Debt forgiveness: still dirty words
Writing off loans for people in Nama is fine, but not for our friends and neighbours, writes James Fitzsimons
WE live in a country where financial independence hinges on whether there is enough disposable income left after tax to pay the bills. Most people in Ireland have this independence, but not everybody does. Their lifestyles and disposable incomes may have been altered by the global downturn, but we still live in a developed economy and our standard of living is better than in most countries around the world. But even before the economic crisis, mortgage repayments ate up disposable income for many people. They were dependent on income growth to sustain repayments in the future. The combination of falling incomes and higher tax in a group that had nothing left was too much to bear.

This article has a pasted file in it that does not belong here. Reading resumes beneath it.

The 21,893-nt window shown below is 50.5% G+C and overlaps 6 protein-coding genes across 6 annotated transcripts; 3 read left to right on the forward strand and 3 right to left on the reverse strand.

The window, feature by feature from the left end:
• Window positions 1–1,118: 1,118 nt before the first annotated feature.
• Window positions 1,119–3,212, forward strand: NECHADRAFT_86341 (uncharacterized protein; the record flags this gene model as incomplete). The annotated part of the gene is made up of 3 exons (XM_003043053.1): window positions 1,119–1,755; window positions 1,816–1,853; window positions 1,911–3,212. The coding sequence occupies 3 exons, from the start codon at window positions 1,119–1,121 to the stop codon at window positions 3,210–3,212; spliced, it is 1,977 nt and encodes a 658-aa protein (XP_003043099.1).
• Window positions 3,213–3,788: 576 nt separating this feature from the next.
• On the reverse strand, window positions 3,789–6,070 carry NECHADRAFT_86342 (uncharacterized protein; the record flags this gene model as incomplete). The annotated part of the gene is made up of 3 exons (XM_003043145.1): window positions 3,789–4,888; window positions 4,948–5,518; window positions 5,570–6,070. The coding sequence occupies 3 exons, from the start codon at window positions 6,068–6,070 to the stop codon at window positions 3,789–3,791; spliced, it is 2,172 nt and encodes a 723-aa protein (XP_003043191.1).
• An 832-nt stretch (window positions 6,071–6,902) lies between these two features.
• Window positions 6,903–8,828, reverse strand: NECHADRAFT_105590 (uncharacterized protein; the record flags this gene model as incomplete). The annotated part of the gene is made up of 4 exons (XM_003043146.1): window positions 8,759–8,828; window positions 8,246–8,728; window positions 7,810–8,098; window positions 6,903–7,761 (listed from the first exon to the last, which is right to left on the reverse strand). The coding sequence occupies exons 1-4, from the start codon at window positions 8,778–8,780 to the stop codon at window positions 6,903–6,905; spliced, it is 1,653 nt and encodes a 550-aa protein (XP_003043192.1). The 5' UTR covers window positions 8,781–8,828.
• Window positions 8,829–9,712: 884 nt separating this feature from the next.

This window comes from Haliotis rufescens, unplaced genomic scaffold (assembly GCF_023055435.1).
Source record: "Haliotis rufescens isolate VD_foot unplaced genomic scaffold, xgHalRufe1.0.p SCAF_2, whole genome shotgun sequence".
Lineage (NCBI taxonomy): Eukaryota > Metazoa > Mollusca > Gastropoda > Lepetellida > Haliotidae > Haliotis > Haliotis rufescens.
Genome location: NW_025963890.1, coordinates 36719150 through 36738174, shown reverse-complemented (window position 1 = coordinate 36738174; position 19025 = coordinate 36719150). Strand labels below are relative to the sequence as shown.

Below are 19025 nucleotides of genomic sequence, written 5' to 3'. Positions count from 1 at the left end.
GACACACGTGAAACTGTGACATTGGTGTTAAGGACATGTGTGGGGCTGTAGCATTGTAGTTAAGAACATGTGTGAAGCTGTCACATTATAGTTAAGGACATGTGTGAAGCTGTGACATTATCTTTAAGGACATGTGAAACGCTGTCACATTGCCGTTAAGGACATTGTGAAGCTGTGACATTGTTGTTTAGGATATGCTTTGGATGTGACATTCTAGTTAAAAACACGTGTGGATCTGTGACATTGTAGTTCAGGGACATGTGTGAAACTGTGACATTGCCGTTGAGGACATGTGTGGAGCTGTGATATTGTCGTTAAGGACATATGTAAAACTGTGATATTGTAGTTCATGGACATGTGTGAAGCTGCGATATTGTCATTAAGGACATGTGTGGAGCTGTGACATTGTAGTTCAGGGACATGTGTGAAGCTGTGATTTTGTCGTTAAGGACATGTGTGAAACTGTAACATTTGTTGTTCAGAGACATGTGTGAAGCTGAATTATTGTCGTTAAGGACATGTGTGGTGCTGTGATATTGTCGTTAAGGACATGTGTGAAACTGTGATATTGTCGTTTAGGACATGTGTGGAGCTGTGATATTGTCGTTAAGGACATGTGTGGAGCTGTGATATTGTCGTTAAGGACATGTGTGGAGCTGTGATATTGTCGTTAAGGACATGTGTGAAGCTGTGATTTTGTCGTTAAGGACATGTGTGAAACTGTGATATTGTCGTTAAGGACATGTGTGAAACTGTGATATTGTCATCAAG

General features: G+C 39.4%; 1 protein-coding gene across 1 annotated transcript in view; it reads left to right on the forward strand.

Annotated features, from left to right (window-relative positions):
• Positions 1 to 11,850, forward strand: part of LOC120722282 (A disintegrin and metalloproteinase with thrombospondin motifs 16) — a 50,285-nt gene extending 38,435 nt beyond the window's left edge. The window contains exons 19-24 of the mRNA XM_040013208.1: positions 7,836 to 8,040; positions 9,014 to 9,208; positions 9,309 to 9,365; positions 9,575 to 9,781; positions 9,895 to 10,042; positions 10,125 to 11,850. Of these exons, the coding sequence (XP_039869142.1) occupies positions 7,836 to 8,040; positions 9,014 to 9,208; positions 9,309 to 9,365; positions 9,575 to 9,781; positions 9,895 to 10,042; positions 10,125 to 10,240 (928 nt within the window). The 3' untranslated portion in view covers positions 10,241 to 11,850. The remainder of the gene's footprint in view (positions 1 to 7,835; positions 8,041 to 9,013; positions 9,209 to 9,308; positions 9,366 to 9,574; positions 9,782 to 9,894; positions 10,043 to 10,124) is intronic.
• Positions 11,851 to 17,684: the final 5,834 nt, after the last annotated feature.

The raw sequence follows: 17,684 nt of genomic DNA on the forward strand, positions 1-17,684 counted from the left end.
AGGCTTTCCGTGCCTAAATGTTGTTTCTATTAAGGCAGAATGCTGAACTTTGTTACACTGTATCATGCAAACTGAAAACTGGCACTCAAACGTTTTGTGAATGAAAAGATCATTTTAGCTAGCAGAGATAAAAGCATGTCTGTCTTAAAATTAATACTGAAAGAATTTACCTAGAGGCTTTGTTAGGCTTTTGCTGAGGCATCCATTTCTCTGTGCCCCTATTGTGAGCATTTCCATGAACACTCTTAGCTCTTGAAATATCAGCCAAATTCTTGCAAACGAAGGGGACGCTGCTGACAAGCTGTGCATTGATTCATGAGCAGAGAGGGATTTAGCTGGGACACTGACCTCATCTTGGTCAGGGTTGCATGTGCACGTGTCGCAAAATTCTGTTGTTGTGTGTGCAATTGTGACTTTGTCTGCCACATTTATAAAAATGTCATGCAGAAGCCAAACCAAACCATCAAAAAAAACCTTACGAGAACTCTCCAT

There is a price to pay if you live in our society and share in its benefits. We may not have the best healthcare or education system in the world. Fifteen per cent of the people may be out of work. The weather could be better most of the time. And it always seems to cost more to buy things here than anywhere else. Until things get better we might even have to go abroad to find work and to support our families. But when we add it all up, Ireland is a great place to live, work and play.
We have come a long way in the past 100 years. But we have more problems than we can handle. We should work together to fix them. Not everyone in the country is in a position to fight their way back to where we were three years ago. Even then, not everyone was comfortable. The Celtic Tiger passed them by. They need our help more now than they did then.